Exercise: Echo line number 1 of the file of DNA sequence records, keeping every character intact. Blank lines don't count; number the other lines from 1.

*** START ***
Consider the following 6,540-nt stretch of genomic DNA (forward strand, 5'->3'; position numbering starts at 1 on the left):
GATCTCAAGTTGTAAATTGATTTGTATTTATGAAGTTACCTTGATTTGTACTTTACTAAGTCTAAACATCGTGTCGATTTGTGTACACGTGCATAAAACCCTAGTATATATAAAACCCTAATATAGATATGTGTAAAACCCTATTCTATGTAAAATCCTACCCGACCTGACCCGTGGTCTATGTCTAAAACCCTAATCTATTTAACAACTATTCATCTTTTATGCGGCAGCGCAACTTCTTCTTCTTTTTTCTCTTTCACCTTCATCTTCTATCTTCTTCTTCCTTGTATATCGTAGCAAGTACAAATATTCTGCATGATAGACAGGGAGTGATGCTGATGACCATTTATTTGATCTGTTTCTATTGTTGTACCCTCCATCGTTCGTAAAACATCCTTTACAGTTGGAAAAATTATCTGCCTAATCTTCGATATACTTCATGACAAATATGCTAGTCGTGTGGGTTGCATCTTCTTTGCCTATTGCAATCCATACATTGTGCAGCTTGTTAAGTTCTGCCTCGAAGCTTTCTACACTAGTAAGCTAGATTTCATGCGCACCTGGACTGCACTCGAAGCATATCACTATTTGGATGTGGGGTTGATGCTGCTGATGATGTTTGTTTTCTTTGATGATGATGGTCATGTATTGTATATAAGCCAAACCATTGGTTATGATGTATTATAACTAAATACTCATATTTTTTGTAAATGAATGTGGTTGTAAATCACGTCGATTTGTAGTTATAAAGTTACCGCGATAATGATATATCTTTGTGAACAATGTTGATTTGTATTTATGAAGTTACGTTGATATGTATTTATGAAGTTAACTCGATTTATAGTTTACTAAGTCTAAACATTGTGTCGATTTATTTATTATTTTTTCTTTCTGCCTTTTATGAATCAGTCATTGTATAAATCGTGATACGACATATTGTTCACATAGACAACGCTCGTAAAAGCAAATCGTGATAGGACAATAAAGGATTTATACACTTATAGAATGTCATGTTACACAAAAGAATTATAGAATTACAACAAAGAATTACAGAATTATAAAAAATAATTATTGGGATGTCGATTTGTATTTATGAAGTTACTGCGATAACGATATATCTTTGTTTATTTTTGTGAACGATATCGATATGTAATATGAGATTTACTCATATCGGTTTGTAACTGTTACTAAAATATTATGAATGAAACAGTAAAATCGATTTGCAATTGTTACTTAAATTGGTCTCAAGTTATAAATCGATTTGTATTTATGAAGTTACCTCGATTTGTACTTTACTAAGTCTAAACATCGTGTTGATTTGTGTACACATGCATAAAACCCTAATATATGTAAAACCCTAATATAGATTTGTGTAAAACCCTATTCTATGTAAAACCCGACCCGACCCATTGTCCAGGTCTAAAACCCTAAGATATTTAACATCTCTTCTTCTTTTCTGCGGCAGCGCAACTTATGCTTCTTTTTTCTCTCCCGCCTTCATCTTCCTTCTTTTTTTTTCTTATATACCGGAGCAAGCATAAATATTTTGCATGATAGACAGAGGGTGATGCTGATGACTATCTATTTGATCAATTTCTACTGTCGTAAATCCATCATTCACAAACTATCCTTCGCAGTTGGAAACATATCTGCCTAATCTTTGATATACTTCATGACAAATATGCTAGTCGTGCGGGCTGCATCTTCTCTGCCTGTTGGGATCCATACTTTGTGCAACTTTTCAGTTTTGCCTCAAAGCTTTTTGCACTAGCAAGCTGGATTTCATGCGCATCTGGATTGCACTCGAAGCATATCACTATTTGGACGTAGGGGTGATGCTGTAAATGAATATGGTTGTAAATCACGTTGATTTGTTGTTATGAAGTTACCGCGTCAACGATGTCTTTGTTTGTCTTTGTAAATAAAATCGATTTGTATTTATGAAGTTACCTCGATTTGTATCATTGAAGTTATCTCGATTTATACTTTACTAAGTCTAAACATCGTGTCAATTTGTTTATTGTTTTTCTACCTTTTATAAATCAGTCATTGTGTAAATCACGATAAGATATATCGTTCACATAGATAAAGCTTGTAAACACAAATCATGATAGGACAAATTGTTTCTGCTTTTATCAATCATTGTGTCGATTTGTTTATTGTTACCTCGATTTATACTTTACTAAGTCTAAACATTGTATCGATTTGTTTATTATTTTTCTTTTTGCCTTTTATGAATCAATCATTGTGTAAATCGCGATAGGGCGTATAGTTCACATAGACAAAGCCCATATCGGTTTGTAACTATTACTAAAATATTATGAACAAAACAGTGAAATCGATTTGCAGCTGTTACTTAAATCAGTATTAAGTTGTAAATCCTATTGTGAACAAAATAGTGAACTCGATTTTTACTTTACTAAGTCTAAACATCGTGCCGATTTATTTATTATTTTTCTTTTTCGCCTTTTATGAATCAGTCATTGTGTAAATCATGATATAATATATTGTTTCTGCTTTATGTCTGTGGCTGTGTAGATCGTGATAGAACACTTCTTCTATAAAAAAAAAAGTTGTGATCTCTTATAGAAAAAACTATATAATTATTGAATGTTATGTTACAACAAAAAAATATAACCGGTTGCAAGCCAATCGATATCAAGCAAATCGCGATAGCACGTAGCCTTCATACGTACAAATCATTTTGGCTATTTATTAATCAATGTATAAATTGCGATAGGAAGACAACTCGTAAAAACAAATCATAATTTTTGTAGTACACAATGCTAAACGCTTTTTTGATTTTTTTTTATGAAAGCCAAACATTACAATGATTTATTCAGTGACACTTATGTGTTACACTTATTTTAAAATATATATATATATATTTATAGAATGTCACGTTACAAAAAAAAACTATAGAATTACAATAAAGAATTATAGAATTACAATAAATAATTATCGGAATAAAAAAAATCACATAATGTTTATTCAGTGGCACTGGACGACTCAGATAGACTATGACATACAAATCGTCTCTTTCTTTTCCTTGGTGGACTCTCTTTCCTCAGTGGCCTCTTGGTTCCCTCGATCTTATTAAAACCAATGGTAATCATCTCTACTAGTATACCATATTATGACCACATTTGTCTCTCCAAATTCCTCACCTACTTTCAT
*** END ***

Consider the following 6,540-nt stretch of genomic DNA (forward strand, 5'->3'; position numbering starts at 1 on the left):